Prime Minister Syed Yusuf Raza Gilani on Friday met with President Asif Ali Zardari in capital Islamabad and discussed the detailed judgment of the Supreme Court against the NRO.
The NRO provided a broad sweep of amnesty to almost 8000-plus accused of civil and criminal cases.
According to the constitution, President Zardari enjoys immunity from any and all criminal proceedings until he held the position of the constitutional head of the federating units. But political observers and legal analysts opine that Mr. Zardari’s election to Presidentship may be subject to legal challenge since he was an “accused in Swiss case” when he became the President.

The Supreme Court in its unanimous verdict struck down the NRO ab initio which automatically made Zardari persona non grata per the constitution, a position challenged by his supporters.
Analysts from both sides of the divide disagree.
After his crucial meeting with Zardari today, the Prime Minister issued directives to concerned authorities to implement the Supreme Court’s judgment on National Reconciliation Ordinance (NRO), saying that the President enjoyed the immunity under the Constitution.
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The Prime Minister also talked to the media in Lahore today and said his government respected all the institutions of the state and will implement all the judgments of the apex court in letter and spirit.
“We’ve come to power not from the backdoor but with the votes of the masses … Neither I see any danger to the government nor to the democratic system but it is strengthening further,” the PM said while brushing out the impression that SC’s ruling on NRO may weaken the government.

The PM said that PPP leader and renowned lawyer Barrister Aitzaz Ahsan has met with President Asif Ali Zardari and provided him legal consultation on Supreme Court’s verdict against NRO.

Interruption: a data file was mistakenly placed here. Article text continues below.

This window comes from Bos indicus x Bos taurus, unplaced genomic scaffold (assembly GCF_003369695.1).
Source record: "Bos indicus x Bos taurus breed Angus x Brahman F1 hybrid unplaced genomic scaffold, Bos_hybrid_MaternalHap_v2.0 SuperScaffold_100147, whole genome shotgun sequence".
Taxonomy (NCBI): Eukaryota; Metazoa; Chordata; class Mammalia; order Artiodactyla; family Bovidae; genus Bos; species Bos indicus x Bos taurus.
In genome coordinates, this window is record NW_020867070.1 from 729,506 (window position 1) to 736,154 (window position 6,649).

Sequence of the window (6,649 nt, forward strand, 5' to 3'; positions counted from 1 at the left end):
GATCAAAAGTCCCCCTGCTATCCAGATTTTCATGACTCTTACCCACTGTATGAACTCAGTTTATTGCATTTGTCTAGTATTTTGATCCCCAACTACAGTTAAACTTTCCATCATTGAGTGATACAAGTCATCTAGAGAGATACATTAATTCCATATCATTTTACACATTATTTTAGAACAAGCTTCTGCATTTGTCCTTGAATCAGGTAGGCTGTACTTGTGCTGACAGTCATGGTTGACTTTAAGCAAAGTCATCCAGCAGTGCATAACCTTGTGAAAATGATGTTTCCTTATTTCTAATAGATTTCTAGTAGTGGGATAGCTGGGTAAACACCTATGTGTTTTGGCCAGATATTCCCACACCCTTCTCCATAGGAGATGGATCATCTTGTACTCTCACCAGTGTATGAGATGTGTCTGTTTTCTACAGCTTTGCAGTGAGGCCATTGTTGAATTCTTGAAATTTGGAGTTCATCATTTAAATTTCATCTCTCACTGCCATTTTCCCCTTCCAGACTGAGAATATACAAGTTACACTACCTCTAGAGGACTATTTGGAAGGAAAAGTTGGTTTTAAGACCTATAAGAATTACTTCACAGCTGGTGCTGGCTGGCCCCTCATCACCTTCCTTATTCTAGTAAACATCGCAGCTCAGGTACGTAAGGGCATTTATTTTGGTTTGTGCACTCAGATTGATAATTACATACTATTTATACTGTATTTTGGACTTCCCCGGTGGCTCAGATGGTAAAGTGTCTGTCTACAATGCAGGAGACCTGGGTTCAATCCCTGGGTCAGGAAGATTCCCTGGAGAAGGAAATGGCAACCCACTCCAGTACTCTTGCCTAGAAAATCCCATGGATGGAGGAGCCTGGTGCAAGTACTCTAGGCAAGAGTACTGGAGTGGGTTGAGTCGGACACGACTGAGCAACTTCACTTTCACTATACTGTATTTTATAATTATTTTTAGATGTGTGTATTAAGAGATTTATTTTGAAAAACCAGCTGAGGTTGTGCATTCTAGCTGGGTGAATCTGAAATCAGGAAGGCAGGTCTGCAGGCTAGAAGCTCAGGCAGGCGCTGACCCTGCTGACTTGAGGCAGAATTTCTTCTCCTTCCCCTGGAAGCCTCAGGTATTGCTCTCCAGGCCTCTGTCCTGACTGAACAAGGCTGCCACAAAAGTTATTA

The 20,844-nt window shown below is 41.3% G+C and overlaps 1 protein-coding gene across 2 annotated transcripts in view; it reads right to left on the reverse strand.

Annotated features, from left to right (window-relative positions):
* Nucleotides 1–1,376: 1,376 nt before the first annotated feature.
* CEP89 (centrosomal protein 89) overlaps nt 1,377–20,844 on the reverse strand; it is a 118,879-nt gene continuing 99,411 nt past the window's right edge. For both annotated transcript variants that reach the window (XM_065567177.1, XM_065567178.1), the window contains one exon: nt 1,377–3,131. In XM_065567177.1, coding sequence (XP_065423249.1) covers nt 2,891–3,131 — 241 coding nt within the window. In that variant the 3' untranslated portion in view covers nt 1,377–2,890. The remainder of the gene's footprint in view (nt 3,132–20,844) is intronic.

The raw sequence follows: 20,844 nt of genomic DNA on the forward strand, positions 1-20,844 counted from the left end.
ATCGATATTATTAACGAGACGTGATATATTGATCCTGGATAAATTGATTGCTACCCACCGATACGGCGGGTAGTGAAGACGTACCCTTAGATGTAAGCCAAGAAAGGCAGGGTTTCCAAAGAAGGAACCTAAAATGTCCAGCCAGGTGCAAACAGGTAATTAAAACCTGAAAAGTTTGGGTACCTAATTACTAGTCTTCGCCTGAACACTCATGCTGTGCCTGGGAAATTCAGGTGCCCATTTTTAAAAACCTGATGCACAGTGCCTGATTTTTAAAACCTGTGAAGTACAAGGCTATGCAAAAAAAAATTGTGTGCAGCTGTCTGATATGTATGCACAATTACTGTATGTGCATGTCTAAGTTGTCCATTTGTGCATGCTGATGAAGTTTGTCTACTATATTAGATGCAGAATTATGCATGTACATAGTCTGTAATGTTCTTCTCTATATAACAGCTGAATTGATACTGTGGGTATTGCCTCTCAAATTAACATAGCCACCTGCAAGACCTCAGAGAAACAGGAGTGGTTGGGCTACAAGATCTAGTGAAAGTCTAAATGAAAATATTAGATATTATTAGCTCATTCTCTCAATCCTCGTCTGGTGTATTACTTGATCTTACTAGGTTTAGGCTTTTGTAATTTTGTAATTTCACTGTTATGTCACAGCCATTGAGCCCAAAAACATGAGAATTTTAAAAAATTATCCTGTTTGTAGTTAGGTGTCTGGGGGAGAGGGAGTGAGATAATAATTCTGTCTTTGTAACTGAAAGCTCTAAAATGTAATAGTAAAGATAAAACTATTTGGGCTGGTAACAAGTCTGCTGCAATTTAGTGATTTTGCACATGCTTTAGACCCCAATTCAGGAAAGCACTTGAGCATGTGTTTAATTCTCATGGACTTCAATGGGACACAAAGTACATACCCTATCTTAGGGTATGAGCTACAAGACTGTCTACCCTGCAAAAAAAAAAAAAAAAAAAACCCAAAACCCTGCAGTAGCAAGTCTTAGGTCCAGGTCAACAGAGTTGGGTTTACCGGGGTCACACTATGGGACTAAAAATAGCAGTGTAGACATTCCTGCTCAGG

Observers believe while President Asif Zardari has been weakened both morally and legally as a result of the Supreme Court’s unanimous verdict against the NRO, he still enjoyed the support of the “powers to be”, which meant he may remain in his seat unless the parliament acts to throw up a new political arrangement with the blessings and tacit support of all.
PML-Nawaz, the largest opposition party, through its third tier leadership, has expressed it did not want to see President Zardari exit. It has also said it would not allow un-democratic forces from stepping in – alluding to the military takeover which has been the norm in such situations in the past.
PML-N’s latest position is key to understanding Pakistan’s politics, says one observer. The army is too busy performing its tasks on both fronts: handling fallout from the Afghanistan war on the Western front and preempting Indian designs on the eastern front.

At the same time, Pakistan’s biggest partner USA, wants Pakistan to “continue” fighting its war against those who threaten its boundaries and lifestyle – meaning al Qaeda and its affiliates. Therefore, USA cannot afford “instability” or “major shakeups” in Pakistan’s political dispensations. That does not mean, minor growing pains related shakeups in Pakistan’s political landscape will not be tolerated and accepted by Washington, said one analyst.